Less stress through meditation

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Carol Sorgen

Steve Corrick and Paula Strong moved here from Montana two years ago to establish the Transcendental Meditation Program of Baltimore. Research shows that TM, as well as other forms of meditation, can lower the risk of heart attack and strokes, as well as lower blood pressure, anxiety and depression.
Photo by Christopher Myers

“I thought I’d have to go off and meet the Dalai Lama,” said Barbara Webb-Edwards, recalling some of the misperceptions she had when she was first introduced to the practice of transcendental meditation. “But I don’t,” she quickly added with a laugh.

The 62-year-old Bowie resident, who works in Baltimore as the Maryland Division Administrator for the Federal Motor Carrier Safety Administration, is new to the practice of TM (as it is familiarly called). She first heard about TM as a college student in the 1970s, and more recently on Oprah Winfrey’s OWN television network and on a radio program.

“I found it really interesting,” said Webb-Edwards. She suggested to her husband, Alvin “Ed” Edwards, an executive recruiter for a federal housing agency, that they both give it a try.

“We’re not ready for retirement yet,” said Webb-Edwards, “and we thought TM would help us relax from the 10- to 12-hour workdays we both keep.”

The couple started their training with TM instructors Paula Strong and Steve Corrick, directors of the Transcendental Meditation Program of Baltimore. “It hasn’t even been a month,” said Webb-Edwards, “but I’m so enamored with it, I can’t see ever not doing it.”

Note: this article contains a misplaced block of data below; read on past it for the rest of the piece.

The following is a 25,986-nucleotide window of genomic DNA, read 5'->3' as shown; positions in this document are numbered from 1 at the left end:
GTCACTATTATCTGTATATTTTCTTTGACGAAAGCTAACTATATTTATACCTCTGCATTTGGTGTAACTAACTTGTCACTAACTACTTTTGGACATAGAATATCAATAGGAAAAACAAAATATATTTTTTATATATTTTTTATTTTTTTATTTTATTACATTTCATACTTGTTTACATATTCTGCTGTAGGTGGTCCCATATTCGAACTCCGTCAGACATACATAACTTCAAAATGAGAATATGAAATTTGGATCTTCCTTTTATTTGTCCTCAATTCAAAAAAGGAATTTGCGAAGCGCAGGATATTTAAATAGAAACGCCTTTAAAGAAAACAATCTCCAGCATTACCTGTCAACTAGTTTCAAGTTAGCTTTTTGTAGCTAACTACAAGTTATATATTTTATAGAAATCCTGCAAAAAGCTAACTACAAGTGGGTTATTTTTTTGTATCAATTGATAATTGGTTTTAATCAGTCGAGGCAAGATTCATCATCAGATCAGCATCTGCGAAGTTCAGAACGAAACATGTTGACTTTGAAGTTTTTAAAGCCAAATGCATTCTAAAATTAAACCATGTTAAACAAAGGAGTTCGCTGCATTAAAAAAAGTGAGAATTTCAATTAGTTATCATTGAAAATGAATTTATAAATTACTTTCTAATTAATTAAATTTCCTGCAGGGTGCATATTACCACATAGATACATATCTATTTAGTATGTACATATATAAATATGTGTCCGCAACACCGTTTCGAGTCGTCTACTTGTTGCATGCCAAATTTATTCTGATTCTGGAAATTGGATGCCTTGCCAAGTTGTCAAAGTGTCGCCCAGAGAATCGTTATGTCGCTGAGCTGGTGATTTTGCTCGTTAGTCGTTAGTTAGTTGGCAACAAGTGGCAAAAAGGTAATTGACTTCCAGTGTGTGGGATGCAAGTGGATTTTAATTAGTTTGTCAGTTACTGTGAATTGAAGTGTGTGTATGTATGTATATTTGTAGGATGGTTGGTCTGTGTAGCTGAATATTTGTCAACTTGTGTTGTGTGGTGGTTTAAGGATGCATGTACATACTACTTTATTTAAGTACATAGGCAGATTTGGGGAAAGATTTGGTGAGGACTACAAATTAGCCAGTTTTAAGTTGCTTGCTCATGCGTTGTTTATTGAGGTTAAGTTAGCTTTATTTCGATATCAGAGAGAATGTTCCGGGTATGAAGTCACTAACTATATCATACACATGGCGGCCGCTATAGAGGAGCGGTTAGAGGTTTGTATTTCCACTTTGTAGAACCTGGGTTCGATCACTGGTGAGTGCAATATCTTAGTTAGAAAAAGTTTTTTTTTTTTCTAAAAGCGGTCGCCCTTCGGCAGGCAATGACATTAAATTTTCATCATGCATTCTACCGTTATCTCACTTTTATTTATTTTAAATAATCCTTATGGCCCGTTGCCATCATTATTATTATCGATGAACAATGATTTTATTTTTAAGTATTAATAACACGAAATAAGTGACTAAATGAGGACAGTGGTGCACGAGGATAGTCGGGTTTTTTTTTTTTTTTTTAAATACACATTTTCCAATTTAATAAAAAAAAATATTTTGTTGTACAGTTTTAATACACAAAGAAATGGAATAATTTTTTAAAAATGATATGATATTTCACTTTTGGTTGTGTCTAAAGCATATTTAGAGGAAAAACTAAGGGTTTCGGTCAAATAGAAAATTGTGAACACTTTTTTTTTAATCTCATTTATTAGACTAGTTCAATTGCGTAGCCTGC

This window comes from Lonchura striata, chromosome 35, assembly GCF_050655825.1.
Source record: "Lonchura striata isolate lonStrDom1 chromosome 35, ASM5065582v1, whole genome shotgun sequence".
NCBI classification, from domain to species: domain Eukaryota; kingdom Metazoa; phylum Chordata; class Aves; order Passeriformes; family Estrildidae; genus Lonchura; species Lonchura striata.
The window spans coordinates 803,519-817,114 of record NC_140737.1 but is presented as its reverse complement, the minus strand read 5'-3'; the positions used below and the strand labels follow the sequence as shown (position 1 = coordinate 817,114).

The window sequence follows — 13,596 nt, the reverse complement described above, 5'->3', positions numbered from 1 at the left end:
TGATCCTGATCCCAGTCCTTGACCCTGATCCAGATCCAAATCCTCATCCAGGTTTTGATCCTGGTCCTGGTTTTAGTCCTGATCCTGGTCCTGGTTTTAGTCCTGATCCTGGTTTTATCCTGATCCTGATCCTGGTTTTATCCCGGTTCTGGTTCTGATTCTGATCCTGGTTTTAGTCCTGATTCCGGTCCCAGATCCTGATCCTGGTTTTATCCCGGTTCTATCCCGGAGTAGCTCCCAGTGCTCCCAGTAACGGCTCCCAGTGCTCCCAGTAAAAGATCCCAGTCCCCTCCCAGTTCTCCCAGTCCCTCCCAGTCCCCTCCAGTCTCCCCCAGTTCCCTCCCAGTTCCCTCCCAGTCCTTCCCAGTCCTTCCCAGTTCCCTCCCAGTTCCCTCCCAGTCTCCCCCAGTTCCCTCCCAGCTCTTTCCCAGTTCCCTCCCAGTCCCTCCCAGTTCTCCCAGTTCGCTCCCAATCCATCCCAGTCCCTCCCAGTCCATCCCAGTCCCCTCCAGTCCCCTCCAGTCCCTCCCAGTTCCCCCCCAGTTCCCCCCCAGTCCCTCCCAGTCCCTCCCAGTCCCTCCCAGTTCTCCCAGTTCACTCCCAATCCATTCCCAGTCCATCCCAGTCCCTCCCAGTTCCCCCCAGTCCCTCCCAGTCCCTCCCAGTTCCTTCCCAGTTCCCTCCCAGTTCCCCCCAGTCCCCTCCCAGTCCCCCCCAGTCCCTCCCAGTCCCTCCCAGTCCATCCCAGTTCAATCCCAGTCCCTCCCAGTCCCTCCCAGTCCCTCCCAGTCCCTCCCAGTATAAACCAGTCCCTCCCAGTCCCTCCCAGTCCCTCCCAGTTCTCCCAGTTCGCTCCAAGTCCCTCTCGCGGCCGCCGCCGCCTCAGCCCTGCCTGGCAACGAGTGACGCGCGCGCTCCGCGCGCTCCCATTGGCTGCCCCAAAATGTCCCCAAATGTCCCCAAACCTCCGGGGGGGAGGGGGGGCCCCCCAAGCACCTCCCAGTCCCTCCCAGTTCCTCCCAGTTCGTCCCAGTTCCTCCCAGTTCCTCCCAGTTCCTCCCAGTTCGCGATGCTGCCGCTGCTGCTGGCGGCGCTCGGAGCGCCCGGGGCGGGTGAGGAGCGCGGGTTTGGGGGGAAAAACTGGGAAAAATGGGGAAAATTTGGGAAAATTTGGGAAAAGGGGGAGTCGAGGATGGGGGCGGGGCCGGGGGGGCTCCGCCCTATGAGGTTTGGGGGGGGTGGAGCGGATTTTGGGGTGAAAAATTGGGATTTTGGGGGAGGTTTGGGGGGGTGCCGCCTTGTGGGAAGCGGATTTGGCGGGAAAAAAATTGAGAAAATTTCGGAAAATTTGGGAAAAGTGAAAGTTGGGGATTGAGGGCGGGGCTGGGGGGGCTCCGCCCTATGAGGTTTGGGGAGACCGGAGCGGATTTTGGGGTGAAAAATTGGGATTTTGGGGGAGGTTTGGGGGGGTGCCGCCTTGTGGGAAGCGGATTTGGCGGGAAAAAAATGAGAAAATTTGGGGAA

Webb-Edwards said she has already noticed that she’s much calmer and able to “take things as they come.” Always a “seeker,” Webb-Edwards had previously investigated such relaxation techniques as visualization, but finds TM much more effective.

“With visualization, you’re trying to focus,” she said, “but with TM it’s not about putting any stress on your mind.”

Easy to learn; not a religion

Strong and Corrick explain that the TM technique is effortless, easily learned, and is practiced sitting comfortably in a chair with the eyes closed for 15 to 20 minutes twice a day.

“During the TM practice, the active, thinking mind settles down naturally to a state of ‘pure consciousness,’ where the mind is silent yet fully alert. At the same time, the body gains a profound state of rest and relaxation,” Strong said.